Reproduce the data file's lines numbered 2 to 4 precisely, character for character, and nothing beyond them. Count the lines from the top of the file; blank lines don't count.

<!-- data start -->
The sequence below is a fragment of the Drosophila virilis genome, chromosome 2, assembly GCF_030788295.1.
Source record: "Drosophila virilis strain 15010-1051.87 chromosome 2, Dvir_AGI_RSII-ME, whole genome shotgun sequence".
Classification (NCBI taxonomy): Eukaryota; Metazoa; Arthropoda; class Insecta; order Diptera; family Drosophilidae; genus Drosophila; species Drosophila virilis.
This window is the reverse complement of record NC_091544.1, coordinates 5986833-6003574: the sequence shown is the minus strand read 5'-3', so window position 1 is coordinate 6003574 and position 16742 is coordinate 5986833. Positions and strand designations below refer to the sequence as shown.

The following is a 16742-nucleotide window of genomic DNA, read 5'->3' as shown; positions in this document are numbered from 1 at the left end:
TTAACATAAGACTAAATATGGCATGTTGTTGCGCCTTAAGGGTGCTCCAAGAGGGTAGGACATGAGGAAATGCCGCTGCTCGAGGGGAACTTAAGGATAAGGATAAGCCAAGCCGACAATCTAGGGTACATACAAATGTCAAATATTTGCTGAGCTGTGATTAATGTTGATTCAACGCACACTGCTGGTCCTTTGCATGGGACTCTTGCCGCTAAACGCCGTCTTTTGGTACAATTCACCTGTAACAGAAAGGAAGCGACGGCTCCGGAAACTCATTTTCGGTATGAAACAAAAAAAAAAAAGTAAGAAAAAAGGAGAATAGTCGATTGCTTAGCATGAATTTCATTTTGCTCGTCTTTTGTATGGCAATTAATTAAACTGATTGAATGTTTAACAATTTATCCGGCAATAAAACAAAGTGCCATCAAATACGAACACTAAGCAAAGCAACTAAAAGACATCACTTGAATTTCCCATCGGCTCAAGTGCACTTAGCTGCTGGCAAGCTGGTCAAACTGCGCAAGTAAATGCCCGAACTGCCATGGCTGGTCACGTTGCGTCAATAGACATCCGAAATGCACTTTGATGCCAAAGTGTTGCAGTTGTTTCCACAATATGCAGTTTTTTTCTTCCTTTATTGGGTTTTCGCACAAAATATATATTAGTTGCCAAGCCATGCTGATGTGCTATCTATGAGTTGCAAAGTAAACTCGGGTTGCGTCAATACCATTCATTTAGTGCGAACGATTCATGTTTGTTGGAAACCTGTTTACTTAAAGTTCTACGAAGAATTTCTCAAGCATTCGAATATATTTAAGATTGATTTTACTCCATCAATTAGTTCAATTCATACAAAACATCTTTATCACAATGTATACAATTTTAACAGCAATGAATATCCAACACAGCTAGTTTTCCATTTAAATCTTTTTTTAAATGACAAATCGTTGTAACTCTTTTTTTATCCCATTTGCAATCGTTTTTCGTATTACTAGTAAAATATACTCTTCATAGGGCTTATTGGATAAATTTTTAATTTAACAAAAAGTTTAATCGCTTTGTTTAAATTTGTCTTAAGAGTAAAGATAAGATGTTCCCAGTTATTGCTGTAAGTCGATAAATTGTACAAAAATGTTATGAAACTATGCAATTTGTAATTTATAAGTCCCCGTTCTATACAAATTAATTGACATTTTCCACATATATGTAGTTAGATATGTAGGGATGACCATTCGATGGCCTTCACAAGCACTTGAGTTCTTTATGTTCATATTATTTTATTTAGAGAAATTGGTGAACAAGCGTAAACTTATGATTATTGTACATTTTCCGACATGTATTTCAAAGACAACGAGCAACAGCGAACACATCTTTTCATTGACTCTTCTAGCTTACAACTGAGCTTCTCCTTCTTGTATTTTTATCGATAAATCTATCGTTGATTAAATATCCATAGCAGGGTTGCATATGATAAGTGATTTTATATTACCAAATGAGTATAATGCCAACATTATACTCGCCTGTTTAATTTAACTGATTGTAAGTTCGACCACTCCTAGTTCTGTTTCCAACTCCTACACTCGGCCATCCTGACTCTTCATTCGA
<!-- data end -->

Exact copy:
Source record: "Drosophila virilis strain 15010-1051.87 chromosome 2, Dvir_AGI_RSII-ME, whole genome shotgun sequence".
Classification (NCBI taxonomy): Eukaryota; Metazoa; Arthropoda; class Insecta; order Diptera; family Drosophilidae; genus Drosophila; species Drosophila virilis.
This window is the reverse complement of record NC_091544.1, coordinates 5986833-6003574: the sequence shown is the minus strand read 5'-3', so window position 1 is coordinate 6003574 and position 16742 is coordinate 5986833. Positions and strand designations below refer to the sequence as shown.